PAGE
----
Wednesday, March 26, 2014

Two-Row Patterns

When I was pondering changing the four-row pattern to a stacked arrangement and before I started charting, I didn't really give much thought to the potential result. It turns into a two-row pattern. Also, now that the pattern elements are stacked again, we get the peaks and valleys of Old Shale. They are sharper than the original, though, because of the smaller number of intervening plain rows.

I decided to try two different decrease styles as you can see in the photos and charts. As always, lines of stitches lean towards the decreases and away from the increases but in the mixed decrease sample they are much softer. I did not work a sample where the mixed decreases lean away from the central stitches; if anyone tries it, please let us know how it looks!


The next logical step will be a pattern with no plain rows. The swatch for that is fighting me at every juncture, so it might be a little longer than usual. I also plan to add a page of chart symbols; that will eliminate the need to repeat the symbols on every post. Until then . . .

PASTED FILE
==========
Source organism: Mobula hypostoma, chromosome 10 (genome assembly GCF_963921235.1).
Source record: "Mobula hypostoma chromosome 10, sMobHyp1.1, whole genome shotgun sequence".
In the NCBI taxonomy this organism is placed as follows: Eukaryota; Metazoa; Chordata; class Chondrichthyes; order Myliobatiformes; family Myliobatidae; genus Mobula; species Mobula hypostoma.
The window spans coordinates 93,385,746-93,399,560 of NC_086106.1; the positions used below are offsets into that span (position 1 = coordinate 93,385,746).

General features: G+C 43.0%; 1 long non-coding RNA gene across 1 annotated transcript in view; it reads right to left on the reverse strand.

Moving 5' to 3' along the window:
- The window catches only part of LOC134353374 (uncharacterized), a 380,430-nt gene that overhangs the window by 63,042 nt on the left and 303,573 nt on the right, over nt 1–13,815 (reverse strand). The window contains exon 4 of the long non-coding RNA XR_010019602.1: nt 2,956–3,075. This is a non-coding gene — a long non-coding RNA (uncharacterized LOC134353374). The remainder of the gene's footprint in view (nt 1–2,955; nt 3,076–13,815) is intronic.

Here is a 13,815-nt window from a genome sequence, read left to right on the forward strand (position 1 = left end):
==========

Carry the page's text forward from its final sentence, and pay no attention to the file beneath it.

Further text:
Monday, March 17, 2014

Stained Glass Stripe

This is the four-row offset lace pattern that evolved from the swatch in the previous post. I love it; it has the delicacy of lace but robust texture within the "stripes".

  Here is the chart. The chart symbols are here.

Now to the name of the stitch. My husband was looking at the swatch with me and we happened to have it backlit. We decided simultaneously that it resembled stained glass. (Why, yes, we have been married a very long time!)

While working on this swatch, I began to wonder what a four-row pattern would look like if I didn't offset the pattern units. That's for next time. Until then . . .

Friday, March 7, 2014

One off the "To Try" List

A couple of posts ago, I pondered how the Offset Pattern would look if all the decreases were sl2-k1-p2sso. As it turns out, not all that different. You can see from the closeups that the outer three stitches on each side of a group are pulled towards the central stitch no matter which decreases are used; the groups using the slanted decreases are ever so slightly rounder. The chart is very similar to the previous one given that only the decreases are changed.

While I was working on the above swatch, I got to wondering why I needed to do all those extra rows of Stockinette Stitch. I decided to reduce the pattern to four rows and convert the wrong side rows to purl. That pattern will be the subject of my next post.

Until then . . .